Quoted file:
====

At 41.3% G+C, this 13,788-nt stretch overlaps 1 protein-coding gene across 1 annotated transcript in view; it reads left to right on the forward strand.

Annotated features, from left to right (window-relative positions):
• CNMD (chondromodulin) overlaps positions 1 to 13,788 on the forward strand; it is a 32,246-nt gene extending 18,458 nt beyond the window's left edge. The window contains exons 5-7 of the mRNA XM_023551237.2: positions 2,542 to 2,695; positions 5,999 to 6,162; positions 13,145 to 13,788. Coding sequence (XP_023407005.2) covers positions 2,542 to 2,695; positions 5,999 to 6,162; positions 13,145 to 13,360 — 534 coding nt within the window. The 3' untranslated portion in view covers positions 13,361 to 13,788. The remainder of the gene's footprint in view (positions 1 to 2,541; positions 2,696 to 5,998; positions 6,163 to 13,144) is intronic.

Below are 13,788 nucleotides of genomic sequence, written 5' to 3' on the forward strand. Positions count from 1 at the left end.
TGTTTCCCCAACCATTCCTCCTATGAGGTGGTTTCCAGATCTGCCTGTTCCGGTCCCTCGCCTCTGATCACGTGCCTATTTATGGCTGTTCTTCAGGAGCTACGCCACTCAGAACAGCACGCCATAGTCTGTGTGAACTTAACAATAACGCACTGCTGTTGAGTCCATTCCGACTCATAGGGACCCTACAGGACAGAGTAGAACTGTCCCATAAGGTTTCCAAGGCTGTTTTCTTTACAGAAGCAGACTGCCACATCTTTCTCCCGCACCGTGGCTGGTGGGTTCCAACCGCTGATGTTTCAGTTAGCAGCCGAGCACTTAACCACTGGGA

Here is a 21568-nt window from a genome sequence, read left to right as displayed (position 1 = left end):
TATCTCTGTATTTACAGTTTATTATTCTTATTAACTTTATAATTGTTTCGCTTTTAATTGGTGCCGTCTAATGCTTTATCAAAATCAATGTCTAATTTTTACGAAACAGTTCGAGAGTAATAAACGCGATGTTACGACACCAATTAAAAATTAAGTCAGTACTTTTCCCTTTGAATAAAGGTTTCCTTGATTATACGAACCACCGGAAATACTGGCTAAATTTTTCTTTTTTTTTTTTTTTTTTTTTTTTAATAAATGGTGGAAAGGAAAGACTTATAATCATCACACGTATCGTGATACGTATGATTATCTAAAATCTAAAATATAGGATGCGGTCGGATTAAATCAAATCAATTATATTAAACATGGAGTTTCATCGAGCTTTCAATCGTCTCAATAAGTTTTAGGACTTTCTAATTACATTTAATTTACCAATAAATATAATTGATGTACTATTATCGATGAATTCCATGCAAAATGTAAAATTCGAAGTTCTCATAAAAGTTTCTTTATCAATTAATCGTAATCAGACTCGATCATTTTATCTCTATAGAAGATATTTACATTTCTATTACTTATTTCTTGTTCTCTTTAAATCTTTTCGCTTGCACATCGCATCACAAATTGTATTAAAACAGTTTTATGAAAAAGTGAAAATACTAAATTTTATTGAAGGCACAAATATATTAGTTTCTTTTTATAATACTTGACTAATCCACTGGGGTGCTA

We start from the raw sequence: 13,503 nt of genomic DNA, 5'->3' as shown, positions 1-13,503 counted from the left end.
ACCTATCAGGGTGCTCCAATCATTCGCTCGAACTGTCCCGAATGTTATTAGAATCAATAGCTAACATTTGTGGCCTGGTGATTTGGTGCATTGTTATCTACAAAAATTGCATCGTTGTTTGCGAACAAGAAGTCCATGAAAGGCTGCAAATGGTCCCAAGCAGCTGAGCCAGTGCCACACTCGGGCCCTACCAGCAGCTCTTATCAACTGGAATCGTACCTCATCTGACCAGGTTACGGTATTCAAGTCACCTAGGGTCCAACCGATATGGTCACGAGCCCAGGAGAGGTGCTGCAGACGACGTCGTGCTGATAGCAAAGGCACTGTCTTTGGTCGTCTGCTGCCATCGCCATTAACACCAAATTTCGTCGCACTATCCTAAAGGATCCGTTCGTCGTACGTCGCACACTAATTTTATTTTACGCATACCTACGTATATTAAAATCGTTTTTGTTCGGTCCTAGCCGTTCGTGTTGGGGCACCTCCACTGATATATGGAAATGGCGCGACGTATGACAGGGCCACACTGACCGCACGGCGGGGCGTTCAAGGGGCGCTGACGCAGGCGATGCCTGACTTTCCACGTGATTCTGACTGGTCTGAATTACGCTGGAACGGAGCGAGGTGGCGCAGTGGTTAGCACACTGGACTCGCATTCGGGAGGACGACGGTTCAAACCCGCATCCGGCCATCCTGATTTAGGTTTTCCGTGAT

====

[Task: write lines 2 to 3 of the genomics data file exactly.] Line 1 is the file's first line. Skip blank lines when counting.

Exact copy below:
Annotated features, from left to right (window-relative positions):
• CNMD (chondromodulin) overlaps positions 1 to 13,788 on the forward strand; it is a 32,246-nt gene extending 18,458 nt beyond the window's left edge. The window contains exons 5-7 of the mRNA XM_023551237.2: positions 2,542 to 2,695; positions 5,999 to 6,162; positions 13,145 to 13,788. Coding sequence (XP_023407005.2) covers positions 2,542 to 2,695; positions 5,999 to 6,162; positions 13,145 to 13,360 — 534 coding nt within the window. The 3' untranslated portion in view covers positions 13,361 to 13,788. The remainder of the gene's footprint in view (positions 1 to 2,541; positions 2,696 to 5,998; positions 6,163 to 13,144) is intronic.